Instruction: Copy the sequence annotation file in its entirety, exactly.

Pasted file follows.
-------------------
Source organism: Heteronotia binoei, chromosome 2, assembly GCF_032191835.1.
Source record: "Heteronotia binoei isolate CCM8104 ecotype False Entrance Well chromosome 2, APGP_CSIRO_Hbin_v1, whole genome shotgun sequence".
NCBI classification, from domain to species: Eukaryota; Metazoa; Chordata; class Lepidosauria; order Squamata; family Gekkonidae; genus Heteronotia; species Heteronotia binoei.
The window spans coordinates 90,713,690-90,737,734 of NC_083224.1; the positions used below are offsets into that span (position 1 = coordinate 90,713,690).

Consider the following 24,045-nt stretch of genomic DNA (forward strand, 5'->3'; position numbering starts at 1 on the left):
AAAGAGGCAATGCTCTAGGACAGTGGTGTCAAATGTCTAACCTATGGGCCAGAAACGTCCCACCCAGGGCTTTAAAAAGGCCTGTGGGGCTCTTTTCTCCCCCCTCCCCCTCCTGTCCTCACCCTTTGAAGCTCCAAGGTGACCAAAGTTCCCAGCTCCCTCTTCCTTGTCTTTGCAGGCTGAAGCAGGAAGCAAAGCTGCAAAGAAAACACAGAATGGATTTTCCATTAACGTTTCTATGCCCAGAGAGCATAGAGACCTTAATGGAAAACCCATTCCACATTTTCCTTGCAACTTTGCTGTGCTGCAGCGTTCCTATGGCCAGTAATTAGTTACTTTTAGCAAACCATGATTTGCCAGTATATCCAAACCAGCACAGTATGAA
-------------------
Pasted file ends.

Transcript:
Source organism: Heteronotia binoei, chromosome 2, assembly GCF_032191835.1.
Source record: "Heteronotia binoei isolate CCM8104 ecotype False Entrance Well chromosome 2, APGP_CSIRO_Hbin_v1, whole genome shotgun sequence".
NCBI classification, from domain to species: Eukaryota; Metazoa; Chordata; class Lepidosauria; order Squamata; family Gekkonidae; genus Heteronotia; species Heteronotia binoei.
The window spans coordinates 90,713,690-90,737,734 of NC_083224.1; the positions used below are offsets into that span (position 1 = coordinate 90,713,690).

Consider the following 24,045-nt stretch of genomic DNA (forward strand, 5'->3'; position numbering starts at 1 on the left):
AAAGAGGCAATGCTCTAGGACAGTGGTGTCAAATGTCTAACCTATGGGCCAGAAACGTCCCACCCAGGGCTTTAAAAAGGCCTGTGGGGCTCTTTTCTCCCCCCTCCCCCTCCTGTCCTCACCCTTTGAAGCTCCAAGGTGACCAAAGTTCCCAGCTCCCTCTTCCTTGTCTTTGCAGGCTGAAGCAGGAAGCAAAGCTGCAAAGAAAACACAGAATGGATTTTCCATTAACGTTTCTATGCCCAGAGAGCATAGAGACCTTAATGGAAAACCCATTCCACATTTTCCTTGCAACTTTGCTGTGCTGCAGCGTTCCTATGGCCAGTAATTAGTTACTTTTAGCAAACCATGATTTGCCAGTATATCCAAACCAGCACAGTATGAA